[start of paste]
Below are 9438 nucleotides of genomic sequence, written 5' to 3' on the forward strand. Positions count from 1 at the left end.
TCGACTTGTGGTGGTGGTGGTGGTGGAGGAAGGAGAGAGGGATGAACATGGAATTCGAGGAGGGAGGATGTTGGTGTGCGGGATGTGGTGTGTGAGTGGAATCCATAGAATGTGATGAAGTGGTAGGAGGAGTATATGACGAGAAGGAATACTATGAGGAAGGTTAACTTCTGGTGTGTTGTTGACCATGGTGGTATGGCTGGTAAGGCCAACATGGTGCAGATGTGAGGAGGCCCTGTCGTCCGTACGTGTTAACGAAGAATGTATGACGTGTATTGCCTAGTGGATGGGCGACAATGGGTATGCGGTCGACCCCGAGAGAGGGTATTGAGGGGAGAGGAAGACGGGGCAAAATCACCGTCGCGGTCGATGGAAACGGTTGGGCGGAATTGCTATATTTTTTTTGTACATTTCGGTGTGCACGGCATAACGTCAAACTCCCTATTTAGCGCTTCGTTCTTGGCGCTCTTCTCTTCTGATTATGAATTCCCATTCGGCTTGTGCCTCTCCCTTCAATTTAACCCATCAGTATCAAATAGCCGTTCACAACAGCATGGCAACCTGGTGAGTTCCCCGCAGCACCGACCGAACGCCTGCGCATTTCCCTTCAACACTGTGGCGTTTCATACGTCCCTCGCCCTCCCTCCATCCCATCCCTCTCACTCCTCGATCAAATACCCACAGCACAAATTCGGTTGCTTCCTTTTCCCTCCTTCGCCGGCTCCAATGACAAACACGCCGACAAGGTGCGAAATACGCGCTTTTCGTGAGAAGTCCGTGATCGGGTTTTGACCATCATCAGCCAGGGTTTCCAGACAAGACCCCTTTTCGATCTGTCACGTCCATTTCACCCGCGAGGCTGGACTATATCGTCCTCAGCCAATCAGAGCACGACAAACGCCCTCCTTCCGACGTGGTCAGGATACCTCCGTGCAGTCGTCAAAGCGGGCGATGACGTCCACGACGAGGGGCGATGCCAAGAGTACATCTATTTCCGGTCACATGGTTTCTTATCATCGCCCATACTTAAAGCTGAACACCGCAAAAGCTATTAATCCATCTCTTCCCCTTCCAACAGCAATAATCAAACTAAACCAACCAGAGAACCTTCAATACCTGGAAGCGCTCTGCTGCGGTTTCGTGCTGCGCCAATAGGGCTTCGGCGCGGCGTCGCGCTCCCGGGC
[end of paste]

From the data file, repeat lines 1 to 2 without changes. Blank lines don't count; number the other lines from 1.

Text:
Below are 9438 nucleotides of genomic sequence, written 5' to 3' on the forward strand. Positions count from 1 at the left end.
TCGACTTGTGGTGGTGGTGGTGGTGGAGGAAGGAGAGAGGGATGAACATGGAATTCGAGGAGGGAGGATGTTGGTGTGCGGGATGTGGTGTGTGAGTGGAATCCATAGAATGTGATGAAGTGGTAGGAGGAGTATATGACGAGAAGGAATACTATGAGGAAGGTTAACTTCTGGTGTGTTGTTGACCATGGTGGTATGGCTGGTAAGGCCAACATGGTGCAGATGTGAGGAGGCCCTGTCGTCCGTACGTGTTAACGAAGAATGTATGACGTGTATTGCCTAGTGGATGGGCGACAATGGGTATGCGGTCGACCCCGAGAGAGGGTATTGAGGGGAGAGGAAGACGGGGCAAAATCACCGTCGCGGTCGATGGAAACGGTTGGGCGGAATTGCTATATTTTTTTTGTACATTTCGGTGTGCACGGCATAACGTCAAACTCCCTATTTAGCGCTTCGTTCTTGGCGCTCTTCTCTTCTGATTATGAATTCCCATTCGGCTTGTGCCTCTCCCTTCAATTTAACCCATCAGTATCAAATAGCCGTTCACAACAGCATGGCAACCTGGTGAGTTCCCCGCAGCACCGACCGAACGCCTGCGCATTTCCCTTCAACACTGTGGCGTTTCATACGTCCCTCGCCCTCCCTCCATCCCATCCCTCTCACTCCTCGATCAAATACCCACAGCACAAATTCGGTTGCTTCCTTTTCCCTCCTTCGCCGGCTCCAATGACAAACACGCCGACAAGGTGCGAAATACGCGCTTTTCGTGAGAAGTCCGTGATCGGGTTTTGACCATCATCAGCCAGGGTTTCCAGACAAGACCCCTTTTCGATCTGTCACGTCCATTTCACCCGCGAGGCTGGACTATATCGTCCTCAGCCAATCAGAGCACGACAAACGCCCTCCTTCCGACGTGGTCAGGATACCTCCGTGCAGTCGTCAAAGCGGGCGATGACGTCCACGACGAGGGGCGATGCCAAGAGTACATCTATTTCCGGTCACATGGTTTCTTATCATCGCCCATACTTAAAGCTGAACACCGCAAAAGCTATTAATCCATCTCTTCCCCTTCCAACAGCAATAATCAAACTAAACCAACCAGAGAACCTTCAATACCTGGAAGCGCTCTGCTGCGGTTTCGTGCTGCGCCAATAGGGCTTCGGCGCGGCGTCGCGCTCCCGGGC